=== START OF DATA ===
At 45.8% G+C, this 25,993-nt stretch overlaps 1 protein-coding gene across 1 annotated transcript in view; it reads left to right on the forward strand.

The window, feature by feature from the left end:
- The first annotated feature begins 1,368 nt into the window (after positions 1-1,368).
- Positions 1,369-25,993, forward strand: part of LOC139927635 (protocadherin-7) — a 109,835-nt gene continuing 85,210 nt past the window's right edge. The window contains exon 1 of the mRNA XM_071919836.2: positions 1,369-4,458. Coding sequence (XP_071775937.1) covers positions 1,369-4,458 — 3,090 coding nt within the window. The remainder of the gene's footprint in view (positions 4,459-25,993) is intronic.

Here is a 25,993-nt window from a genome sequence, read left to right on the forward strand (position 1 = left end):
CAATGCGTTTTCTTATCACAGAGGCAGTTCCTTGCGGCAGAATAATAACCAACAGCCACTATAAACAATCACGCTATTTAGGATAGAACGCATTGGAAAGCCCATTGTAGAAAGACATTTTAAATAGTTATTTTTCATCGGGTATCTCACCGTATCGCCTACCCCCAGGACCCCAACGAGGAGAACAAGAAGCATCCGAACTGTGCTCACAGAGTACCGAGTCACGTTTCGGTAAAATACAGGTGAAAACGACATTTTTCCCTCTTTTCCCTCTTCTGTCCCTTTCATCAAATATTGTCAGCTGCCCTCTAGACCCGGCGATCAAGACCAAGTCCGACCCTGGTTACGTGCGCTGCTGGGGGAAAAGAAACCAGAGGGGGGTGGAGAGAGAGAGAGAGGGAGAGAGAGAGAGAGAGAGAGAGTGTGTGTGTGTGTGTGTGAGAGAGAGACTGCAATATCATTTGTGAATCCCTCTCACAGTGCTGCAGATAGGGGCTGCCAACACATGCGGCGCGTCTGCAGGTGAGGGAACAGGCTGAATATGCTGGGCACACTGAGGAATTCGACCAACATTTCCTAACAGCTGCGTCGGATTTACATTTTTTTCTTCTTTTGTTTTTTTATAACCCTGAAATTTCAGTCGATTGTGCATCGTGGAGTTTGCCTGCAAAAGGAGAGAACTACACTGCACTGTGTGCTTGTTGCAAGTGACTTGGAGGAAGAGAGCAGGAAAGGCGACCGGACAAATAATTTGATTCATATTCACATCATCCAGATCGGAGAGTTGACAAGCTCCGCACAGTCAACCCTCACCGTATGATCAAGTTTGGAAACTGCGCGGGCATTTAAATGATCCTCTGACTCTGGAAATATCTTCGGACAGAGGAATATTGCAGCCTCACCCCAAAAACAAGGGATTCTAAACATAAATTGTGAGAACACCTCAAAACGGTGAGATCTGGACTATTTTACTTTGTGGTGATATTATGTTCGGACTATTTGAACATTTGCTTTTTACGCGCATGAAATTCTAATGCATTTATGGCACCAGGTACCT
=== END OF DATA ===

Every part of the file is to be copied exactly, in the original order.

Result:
At 45.8% G+C, this 25,993-nt stretch overlaps 1 protein-coding gene across 1 annotated transcript in view; it reads left to right on the forward strand.

The window, feature by feature from the left end:
- The first annotated feature begins 1,368 nt into the window (after positions 1-1,368).
- Positions 1,369-25,993, forward strand: part of LOC139927635 (protocadherin-7) — a 109,835-nt gene continuing 85,210 nt past the window's right edge. The window contains exon 1 of the mRNA XM_071919836.2: positions 1,369-4,458. Coding sequence (XP_071775937.1) covers positions 1,369-4,458 — 3,090 coding nt within the window. The remainder of the gene's footprint in view (positions 4,459-25,993) is intronic.

Here is a 25,993-nt window from a genome sequence, read left to right on the forward strand (position 1 = left end):
CAATGCGTTTTCTTATCACAGAGGCAGTTCCTTGCGGCAGAATAATAACCAACAGCCACTATAAACAATCACGCTATTTAGGATAGAACGCATTGGAAAGCCCATTGTAGAAAGACATTTTAAATAGTTATTTTTCATCGGGTATCTCACCGTATCGCCTACCCCCAGGACCCCAACGAGGAGAACAAGAAGCATCCGAACTGTGCTCACAGAGTACCGAGTCACGTTTCGGTAAAATACAGGTGAAAACGACATTTTTCCCTCTTTTCCCTCTTCTGTCCCTTTCATCAAATATTGTCAGCTGCCCTCTAGACCCGGCGATCAAGACCAAGTCCGACCCTGGTTACGTGCGCTGCTGGGGGAAAAGAAACCAGAGGGGGGTGGAGAGAGAGAGAGAGGGAGAGAGAGAGAGAGAGAGAGAGTGTGTGTGTGTGTGTGTGAGAGAGAGACTGCAATATCATTTGTGAATCCCTCTCACAGTGCTGCAGATAGGGGCTGCCAACACATGCGGCGCGTCTGCAGGTGAGGGAACAGGCTGAATATGCTGGGCACACTGAGGAATTCGACCAACATTTCCTAACAGCTGCGTCGGATTTACATTTTTTTCTTCTTTTGTTTTTTTATAACCCTGAAATTTCAGTCGATTGTGCATCGTGGAGTTTGCCTGCAAAAGGAGAGAACTACACTGCACTGTGTGCTTGTTGCAAGTGACTTGGAGGAAGAGAGCAGGAAAGGCGACCGGACAAATAATTTGATTCATATTCACATCATCCAGATCGGAGAGTTGACAAGCTCCGCACAGTCAACCCTCACCGTATGATCAAGTTTGGAAACTGCGCGGGCATTTAAATGATCCTCTGACTCTGGAAATATCTTCGGACAGAGGAATATTGCAGCCTCACCCCAAAAACAAGGGATTCTAAACATAAATTGTGAGAACACCTCAAAACGGTGAGATCTGGACTATTTTACTTTGTGGTGATATTATGTTCGGACTATTTGAACATTTGCTTTTTACGCGCATGAAATTCTAATGCATTTATGGCACCAGGTACCT